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Cornwall Alliance / October 6, 2020

What Really Caused California’s Devastating Wildfires?

I was raised in the Midwest region of the United States, but I’ve lived most of my adult life in the Southeast. Imagine my surprise, then, when I was given the opportunity to move to Los Angeles, California, a place I had only seen on television.

By Jennifer Bays Toombs

I was raised in the Midwest region of the United States, but I’ve lived most of my adult life in the Southeast. Imagine my surprise, then, when I was given the opportunity to move to Los Angeles, California, a place I had only seen on television.

It’s been two and a half years since that move, and that time has been filled with many more surprises. The biggest shock to me was my immediate and intense love for California.

There’s not enough time or space for our purposes here to describe fully what this state means to me, but a short list would include the beautiful, sunny, temperate days, nearly year round; the majesty and energy of the Pacific Ocean; the presence of the towering, watchful, snow-capped mountains that feel like ever-present friends; and the cultural diversity that provides constant opportunity for new experiences and growth.

During my time here, I have experienced three earthquakes and two very intense fire seasons, so you can imagine how often I am asked if it’s “worth it” to live here. My answer is yes, unequivocally, but like any intense love for anything in our lives, there will be pain, and in this case the pain is a deep burden for the stewardship of the state that is the fifth-largest economy in the world and feeds a significant percentage of the entire United States.

Two years ago, Paradise literally went up in smoke. Paradise is a town in northern California that burned, nearly entirely, in a very short time. At least 85 people died in that fire in what must have been the most horrific of deaths.

The cause of the fire was a spark from an electric company power line. As I sat writing this, the entire West Coast was besieged by fire. The governor of Oregon had told her state to expect enormous loss of life and property. San Francisco resembled Mars more than Earth, with a deep-red hue for days, and the sun was a distant memory in Los Angeles while the sky rained ash.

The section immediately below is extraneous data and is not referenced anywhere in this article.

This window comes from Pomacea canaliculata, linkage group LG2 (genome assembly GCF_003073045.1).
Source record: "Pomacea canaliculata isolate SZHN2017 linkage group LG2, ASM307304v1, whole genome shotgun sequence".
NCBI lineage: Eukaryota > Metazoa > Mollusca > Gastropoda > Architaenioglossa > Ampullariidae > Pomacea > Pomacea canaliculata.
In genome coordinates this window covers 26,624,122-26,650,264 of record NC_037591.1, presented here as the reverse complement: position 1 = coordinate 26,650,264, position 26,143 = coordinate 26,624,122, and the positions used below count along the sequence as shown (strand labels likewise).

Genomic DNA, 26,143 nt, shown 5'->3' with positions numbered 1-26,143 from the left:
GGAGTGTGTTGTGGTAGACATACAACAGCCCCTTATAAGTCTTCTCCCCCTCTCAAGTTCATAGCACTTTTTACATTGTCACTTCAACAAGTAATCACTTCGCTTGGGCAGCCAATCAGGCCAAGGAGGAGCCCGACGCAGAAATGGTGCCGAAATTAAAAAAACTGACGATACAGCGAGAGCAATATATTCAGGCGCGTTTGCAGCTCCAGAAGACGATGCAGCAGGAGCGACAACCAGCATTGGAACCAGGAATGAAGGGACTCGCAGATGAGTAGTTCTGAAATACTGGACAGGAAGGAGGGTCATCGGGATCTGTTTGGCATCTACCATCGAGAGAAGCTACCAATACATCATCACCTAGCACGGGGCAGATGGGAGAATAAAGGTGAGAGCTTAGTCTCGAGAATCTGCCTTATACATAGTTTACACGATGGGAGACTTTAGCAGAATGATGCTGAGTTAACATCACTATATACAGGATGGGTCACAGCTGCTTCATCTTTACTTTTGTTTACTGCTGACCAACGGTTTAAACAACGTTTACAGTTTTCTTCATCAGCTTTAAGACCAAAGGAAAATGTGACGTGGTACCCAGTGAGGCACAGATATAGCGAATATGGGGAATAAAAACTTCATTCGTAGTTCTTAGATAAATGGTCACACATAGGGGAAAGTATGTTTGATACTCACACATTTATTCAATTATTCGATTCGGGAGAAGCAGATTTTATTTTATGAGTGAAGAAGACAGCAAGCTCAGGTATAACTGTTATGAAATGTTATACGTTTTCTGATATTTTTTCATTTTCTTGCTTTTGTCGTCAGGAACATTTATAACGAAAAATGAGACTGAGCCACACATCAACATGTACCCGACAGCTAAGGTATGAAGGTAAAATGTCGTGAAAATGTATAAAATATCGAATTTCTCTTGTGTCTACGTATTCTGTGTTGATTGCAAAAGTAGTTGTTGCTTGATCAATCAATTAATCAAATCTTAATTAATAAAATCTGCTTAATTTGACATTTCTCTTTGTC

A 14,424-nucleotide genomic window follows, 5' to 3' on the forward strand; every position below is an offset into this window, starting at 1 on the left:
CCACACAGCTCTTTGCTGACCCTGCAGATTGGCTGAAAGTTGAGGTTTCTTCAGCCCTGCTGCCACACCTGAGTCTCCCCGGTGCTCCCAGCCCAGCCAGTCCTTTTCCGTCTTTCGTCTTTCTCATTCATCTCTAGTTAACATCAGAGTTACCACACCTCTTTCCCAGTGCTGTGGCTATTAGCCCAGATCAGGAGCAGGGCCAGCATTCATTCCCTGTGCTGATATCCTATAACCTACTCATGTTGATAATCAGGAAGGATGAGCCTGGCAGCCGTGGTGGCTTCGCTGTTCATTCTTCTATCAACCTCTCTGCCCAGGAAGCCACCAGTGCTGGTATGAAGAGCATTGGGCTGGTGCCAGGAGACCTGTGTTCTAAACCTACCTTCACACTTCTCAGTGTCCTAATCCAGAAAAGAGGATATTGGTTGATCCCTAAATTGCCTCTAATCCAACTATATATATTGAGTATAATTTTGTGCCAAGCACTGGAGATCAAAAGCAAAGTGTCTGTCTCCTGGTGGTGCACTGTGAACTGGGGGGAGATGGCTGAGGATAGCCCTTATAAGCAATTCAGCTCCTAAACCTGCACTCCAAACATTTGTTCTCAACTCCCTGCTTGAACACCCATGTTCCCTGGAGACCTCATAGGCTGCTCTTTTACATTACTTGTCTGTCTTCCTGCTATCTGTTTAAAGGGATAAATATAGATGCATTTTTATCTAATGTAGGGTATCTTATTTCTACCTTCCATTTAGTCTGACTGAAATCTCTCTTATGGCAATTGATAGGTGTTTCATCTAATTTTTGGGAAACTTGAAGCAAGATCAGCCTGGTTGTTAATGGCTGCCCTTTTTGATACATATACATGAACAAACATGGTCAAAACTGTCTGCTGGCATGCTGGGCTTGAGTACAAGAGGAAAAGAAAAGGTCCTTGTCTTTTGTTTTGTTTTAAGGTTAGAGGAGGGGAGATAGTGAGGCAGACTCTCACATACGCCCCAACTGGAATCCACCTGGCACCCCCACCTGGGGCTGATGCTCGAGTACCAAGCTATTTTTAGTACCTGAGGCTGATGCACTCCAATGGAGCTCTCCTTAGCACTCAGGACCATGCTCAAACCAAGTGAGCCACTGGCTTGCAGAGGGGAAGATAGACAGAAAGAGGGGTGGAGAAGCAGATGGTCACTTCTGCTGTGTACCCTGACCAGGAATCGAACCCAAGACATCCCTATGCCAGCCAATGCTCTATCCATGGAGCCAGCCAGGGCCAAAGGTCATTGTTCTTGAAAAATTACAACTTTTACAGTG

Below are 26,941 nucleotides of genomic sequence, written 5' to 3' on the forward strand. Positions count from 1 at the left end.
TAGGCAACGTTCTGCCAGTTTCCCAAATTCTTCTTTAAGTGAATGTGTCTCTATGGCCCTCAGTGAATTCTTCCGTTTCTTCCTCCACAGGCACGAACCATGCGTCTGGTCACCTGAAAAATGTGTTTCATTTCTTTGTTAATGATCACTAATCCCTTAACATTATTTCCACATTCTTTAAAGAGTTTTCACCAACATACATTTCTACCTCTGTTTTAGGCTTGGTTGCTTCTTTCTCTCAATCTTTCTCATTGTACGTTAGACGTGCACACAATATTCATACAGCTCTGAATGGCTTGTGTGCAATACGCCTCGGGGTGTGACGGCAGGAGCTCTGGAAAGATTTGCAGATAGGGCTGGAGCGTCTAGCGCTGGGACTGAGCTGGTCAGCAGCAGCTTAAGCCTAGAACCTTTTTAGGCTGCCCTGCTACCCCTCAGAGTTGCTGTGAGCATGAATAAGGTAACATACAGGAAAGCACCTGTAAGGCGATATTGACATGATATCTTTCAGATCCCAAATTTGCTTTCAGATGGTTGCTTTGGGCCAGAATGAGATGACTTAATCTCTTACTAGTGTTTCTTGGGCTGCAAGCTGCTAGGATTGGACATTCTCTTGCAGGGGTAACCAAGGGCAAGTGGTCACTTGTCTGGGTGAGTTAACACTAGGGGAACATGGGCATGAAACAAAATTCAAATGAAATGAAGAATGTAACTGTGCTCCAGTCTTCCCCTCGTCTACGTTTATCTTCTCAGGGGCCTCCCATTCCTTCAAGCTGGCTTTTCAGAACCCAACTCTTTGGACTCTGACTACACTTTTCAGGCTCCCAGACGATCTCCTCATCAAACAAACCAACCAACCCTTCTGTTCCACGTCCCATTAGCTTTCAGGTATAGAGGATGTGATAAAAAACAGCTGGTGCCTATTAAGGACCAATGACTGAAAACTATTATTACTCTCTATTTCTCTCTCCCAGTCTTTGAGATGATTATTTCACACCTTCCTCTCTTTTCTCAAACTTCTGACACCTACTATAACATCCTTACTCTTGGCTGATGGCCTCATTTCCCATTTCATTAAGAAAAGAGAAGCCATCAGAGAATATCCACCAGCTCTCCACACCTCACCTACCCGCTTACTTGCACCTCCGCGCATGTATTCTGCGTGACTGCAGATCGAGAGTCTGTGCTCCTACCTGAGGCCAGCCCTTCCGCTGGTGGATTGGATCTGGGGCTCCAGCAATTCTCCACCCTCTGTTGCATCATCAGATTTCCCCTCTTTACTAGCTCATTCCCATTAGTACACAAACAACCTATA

I listened and watched the news in horror as images of all of the above streamed for weeks. I also watched the governors of these states speak repeatedly about this dire situation. They were united on the cause of these fires: climate change. And they should bear the brunt of their belief.

Near the height of the firestorms, California Governor Gavin Newsom spoke from within a smoky forest and indignantly stated that we had been warned about the climate crisis for “50 years,"  while Washington’s Governor Jay Inslee declared the current fires should not be called wildfires but "Climate Fires.”

I can’t speak to the situations in Oregon and Washington, but in California, Governor Newsom and state leaders — along with past leadership — proved their commitment by enacting the most stringent legislation in the country dedicated to fending off climate change. And so, I ask one simple question: Where was the preparation to prevent the predictable result of this much-anticipated situation?

California has always had a dry season. California has always burned. California has always experienced the Santa Ana winds every year at the same time.

This is not news to our elected officials or the indigenous peoples who have lived here for centuries. The Karuk tribe’s solution was and is to perform “prescribed burns,” fires intentionally lit at opportune times to reduce built-up fuel and thus avoid future calamity. Researchers at Stanford University agree, stating that 20% of the state could benefit from such planned burns. Yet, this preemptive measure is significantly underused, even though our officials claim the threat is greater than ever, and growing. Why?

Many fires in California begin due to the egregious negligence of both the power company and the regulatory agency tasked with inspecting powerlines. The Pacific Power and Gas Co. infrastructure is so dilapidated that some transmission lines are over 100 years old, while the California Public Utilities Commission has failed to inspect some sections for years. The situation is so bad that the power company filed bankruptcy after the Paradise debacle and was permitted to carry on as usual afterward, along with rolling blackouts, when the ever-predictable winds blow. And this is permitted to continue in spite of the claims of increased threat by our officials. Why?

The combination of the above — increased fuel, gross negligence, and yearly high winds — would only ever have one result, on the best of days, in the best of seasons, and that’s before we consider the multiple incidences of arson that are currently documented.

So, what do I hear when our elected officials claim climate change as the cause of fires? I hear shameless excuse-making. I hear dereliction of duty. I hear unforgivable incompetence.

While the governor and state leaders dream and pontificate about what might be in some distant, imaginary future, California burns — now. Homes, businesses, and, most importantly, lives are lost — now.


Jennifer Bays Toombs lives near Los Angeles, California.

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